Taking forward the Roti week which I have embarked upon, I present Spinach Rotis--a basic staple which becomes attractive due to its colourful mirrored self, uhm a welcome change for most, from dieters to kids who find it alluringly delicious, it’s a bonus as well—as it scores high on the satiety factor, is low in calories, nutrients dense and wholesome meal—, that’s true, this sort of change is nice, refreshing, nutritious, but then how exactly did I arrive at this vegetable Roti thing: it’s interesting… as a kid I hated spinach and it was pre Popeye times so my mother couldn’t even lure me with muscle dreams, but having a ‘u must clean your plate mom!’ my Spinach eating was a de-rigueur. Spinach and pea soups and vegetable stews were the main event. Between slurps of soup, on a wintry night the four of us would watch TV and think of the main course, hurrying through the flavoured watery soup, we would all build up a mountain of discards in an outsized family bowl. We'd always create a rumpus over those vegetable chunks (Eat them? toss on each others plate? Or re-toss them into something else?) a dilemma which my mother had to endure on most of these nippy nights when we had excess of leftovers on our family bowl. She then introduced the vegetable filled Rotis, everyday sweating over some new filling, some new twist, and some new drama. And that's how ma created excitement before the dinner was announced. These unfussy and relaxed dinners always left me with a light stomach and uplifted mood, which is why I still make these stuffed rotis and buy spinach bunches almost every week…nostalgia, what else.
Now if you don’t have readily available leftover stew or vegetables, and are awed by the near mythical properties of the humble Spinach, fret no more, you can still whip up a quick stuffing and make delicious Rotis. Variations are abound , all you need is have things readily available in your shelf like some fresh or frozen peas, tamarind, coconut for an Indian touch and mushrooms, beans and parsley for a western flavour. Just keep one thing in mind, that its best to cook the spinach right after you buy them –storing it makes its limp and lame…quite unappetizing to start with!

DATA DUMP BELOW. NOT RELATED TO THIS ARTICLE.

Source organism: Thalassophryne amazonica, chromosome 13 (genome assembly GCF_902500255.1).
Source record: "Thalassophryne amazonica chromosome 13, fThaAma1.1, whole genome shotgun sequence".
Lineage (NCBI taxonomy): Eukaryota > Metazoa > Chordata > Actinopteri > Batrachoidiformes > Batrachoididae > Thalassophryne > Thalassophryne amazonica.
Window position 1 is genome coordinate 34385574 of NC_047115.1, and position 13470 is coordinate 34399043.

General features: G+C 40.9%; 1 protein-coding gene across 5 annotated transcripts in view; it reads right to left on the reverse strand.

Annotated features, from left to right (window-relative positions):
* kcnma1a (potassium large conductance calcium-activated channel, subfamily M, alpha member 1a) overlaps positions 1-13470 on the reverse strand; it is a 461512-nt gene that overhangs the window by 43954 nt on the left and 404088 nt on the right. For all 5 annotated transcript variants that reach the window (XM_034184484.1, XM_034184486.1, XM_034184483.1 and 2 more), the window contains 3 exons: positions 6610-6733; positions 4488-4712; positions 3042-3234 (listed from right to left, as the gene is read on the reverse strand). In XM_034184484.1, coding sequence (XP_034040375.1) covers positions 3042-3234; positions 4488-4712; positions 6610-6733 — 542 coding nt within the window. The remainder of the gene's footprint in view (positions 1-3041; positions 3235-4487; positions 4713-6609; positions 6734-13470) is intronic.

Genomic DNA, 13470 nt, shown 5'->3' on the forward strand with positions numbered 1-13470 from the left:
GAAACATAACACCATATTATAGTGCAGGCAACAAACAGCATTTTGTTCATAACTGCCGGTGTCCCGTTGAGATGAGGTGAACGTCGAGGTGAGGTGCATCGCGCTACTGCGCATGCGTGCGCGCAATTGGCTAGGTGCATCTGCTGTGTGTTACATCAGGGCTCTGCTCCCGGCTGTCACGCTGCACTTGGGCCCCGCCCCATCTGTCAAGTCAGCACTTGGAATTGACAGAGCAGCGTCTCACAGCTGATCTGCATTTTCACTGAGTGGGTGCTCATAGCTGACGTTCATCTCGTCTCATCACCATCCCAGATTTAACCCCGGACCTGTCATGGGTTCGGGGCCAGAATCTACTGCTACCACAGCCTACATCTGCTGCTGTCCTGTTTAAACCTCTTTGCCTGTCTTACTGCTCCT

1) ½ cup dried spinach (if making from a soup)/2 cups fresh spinach
2) ½ cup cook, boiled, mashed pea/1 cup fresh peas
3) 1 tsp tamarind paste
4) 1/2 tsp gur/jaggery
5) salt to taste
For the seasoning
6) 1 tsp oil
7) 1 sprig karipatta/sweet neem
8) 1 t mustard seeds
9) 1 pinch of asafetida
10) 1 tsp shredded ginger
11) 2 cloves garlic, sliced thinly
12) ¼ cup coconut
13)2-3 slit green/ red chilies
For the rotis
2 cups all purpose flour
Salt to taste
How I did it:
Cook the peas, till they are soft but not overdone, and dry the paste and add all the other masalas, namely from 1-5.
For the tempering, heat the oil, add mustard seeds and let it splutter, now add karipatta, green chilies, ginger, garlic, a pinch of asafetida and coconut. Dont let it brown too much
To the above mixture add spinach and peas. Spinach should be done quickly, but take some time to mix all of them into a homogeneous mixture. Lightly grind it in the mixer if you think its too grainy to be stuffed.
This mixture can be had on its own with steaming rice and some ghee.
For the rotis
Knead flour at knight with curds and salt, and cover with a wet cloth. Leave overnight. Refrigerate for an hour before rolling it out.
Stuff a spoonful of the above mixture and roll it on a flat rolling board. Take care so that the stuffing does not spill out. Fry or roast it one by one on hot pan.
Serve with sauce or chutney.
Try using the taco shells and stuffing this mixture, and stir frying them. Have it with sour cream dip, Its yum!